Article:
“I regret it. Adrie was a good child,” Gardenhire said, according to “She didn’t deserve what happened to her; neither did my other victims. I don’t expect forgiveness.”

‘Didn’t God know how much I’d miss her, Mama?’

Just nine days before Adrie’s murder, Gardenhire had been charged in Mason County with criminal sexual conduct with a child under 13. That alleged crime took place in 2015.

He was out on bond in the Mason County case when he went early June 6 to his girlfriend’s Mt. Pleasant home, where she and her four daughters were asleep. According to authorities, Michigan state troopers were dispatched around 3:15 a.m. that day to the home, located on S. Isabella Road.

There they found Adrie, the oldest of the four siblings, dying of stab wounds.

The court in November heard the chilling details of that morning from the children’s mother, whose name is being withheld because she was the victim of sexual assault. During parts of her victim impact statement, she directly addressed Gardenhire, who attended the hearing via Zoom.

The woman told the court she tried to stay as quiet as possible as she was raped so she wouldn’t wake her children. One of the girls “slept peacefully only a few feet away” from where she was assaulted.

She said Gardenhire smiled as he was “talking about cutting our unborn child out of my body while my four daughters watched,” reported.

He also threatened her daughters during the ordeal.

“Walking into the room, standing over her, showing me how you were going to slit her throat if she made one noise,” the mother told Gardenhire, according to the news site. “I knew you were going to kill me while you were doing painful and tortuous acts to me.

“I was only thinking, ‘How do I escape with my 2-, 5-, 9-, and 13-year-old,’ because I knew they were not going to be able to escape you.”

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The woman said she struggled with Gardenhire and attempted to attract the attention of neighbors, to no avail. Eventually, she was able to free herself and run next door.

“Isaiah chases me to the neighbors’, and I heard Adrie yell, ‘Mom,’ and I knew she was alive,” the mother said in court. “I continued to run to the headlights across the street to call the cops, and in those seconds, Isaiah made the devastating choice to turn back to that house.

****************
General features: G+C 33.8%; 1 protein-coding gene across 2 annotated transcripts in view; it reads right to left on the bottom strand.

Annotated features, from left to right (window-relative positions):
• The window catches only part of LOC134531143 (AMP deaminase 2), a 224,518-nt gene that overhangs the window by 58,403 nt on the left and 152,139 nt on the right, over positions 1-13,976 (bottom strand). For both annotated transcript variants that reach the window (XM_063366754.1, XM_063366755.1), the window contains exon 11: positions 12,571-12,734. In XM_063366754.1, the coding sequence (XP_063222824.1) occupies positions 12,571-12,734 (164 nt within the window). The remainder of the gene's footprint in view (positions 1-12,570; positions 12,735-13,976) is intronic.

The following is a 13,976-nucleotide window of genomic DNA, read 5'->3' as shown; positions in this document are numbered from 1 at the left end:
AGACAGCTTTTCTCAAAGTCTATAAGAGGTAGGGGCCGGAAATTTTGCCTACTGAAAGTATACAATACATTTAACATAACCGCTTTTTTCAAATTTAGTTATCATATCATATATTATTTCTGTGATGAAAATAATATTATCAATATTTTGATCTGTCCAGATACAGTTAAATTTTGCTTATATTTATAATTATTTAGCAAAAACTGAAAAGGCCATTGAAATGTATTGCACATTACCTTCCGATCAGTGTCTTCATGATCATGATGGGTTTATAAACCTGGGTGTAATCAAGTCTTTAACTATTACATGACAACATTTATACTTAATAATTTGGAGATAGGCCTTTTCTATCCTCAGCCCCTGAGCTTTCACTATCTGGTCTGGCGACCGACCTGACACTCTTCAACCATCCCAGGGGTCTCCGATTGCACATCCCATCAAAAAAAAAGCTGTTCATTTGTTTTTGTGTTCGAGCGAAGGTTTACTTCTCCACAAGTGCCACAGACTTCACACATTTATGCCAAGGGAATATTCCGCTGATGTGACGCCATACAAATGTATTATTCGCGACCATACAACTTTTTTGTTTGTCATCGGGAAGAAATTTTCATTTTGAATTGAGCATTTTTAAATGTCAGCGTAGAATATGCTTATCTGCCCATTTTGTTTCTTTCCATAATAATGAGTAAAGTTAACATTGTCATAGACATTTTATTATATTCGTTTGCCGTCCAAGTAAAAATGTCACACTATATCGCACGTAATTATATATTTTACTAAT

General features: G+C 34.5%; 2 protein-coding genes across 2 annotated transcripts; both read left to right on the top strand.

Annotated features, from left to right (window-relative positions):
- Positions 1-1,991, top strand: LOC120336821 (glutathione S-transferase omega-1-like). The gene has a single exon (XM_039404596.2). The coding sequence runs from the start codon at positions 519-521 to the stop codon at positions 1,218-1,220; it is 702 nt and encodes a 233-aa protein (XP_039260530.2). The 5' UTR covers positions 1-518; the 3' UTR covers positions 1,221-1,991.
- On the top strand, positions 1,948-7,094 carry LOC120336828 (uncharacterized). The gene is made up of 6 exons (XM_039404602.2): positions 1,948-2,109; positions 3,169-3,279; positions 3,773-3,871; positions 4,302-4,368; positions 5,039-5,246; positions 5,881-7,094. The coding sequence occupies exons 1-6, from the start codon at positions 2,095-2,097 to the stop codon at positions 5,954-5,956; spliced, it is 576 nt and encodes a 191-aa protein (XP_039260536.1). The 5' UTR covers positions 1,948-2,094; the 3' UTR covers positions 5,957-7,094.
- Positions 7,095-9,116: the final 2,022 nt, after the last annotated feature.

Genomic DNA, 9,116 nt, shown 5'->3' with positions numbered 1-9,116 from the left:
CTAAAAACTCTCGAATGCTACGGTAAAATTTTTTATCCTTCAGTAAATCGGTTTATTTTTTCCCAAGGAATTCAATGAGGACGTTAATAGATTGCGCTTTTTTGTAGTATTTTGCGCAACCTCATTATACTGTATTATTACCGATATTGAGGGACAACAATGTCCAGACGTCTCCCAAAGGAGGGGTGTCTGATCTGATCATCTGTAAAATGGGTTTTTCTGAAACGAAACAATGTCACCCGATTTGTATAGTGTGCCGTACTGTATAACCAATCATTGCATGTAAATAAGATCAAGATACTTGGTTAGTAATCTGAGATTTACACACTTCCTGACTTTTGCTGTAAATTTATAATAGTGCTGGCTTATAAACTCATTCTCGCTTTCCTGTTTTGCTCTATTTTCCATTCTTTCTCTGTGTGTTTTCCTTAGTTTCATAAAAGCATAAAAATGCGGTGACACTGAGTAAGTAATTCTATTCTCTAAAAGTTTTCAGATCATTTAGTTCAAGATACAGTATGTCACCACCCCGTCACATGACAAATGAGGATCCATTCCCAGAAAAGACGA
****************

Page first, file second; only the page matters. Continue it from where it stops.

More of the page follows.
“In those split seconds it took the cops to have my house surrounded, Isaiah made the choice to do what he did to Adrie. Only Isaiah will ever know why.”

Adrie was a fun-loving and imaginative eighth grader who hoped to someday be a lawyer, according to her obituary.

“When she made up her mind that she wanted to do something, Adrie would research it and learn how to accomplish her goal,” her family wrote. “A very smart young lady, she enjoyed investigating family history, studying about the world, learning sign language and being a part of Student Council in East Tawas.”

The teen was also known as a prankster.

“One April Fool’s Day, she and her sister flipped all the furniture upside down,” the obituary read.

Adrie’s mother told the court during Gardenhire’s sentencing that her daughter’s murder was made more painful because of his relationship with the family.

“What makes this even more horrific is that Isaiah had a bond with all of my children,” she said, according to “Making TikToks or having prank wars; every holiday, birthday, vacation, long summer days spent making memories in the sun was our favorite thing to do as a family.

“Isaiah killed all my daughters that night because they will never be the same.”

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She spoke of her daughters’ struggle to cope, recalling a comment one of the girls made after her sister’s murder.

“Didn’t God know how much I’d miss her, Mama?” the girl asked.

As the grieving mother spoke, Gardenhire paced in his cell and, at one point, retrieved food and began eating it, the news site reported.

Isabella County Circuit Judge Mark Duthie told the court the family’s ordeal was the worst he’d seen in 37 years as a prosecutor and judge.

“The only way you could characterize it, it was flat-out evil,” Duthie said. “The defendant deserves no consideration from the court. He needs to spend the rest of his life behind bars.”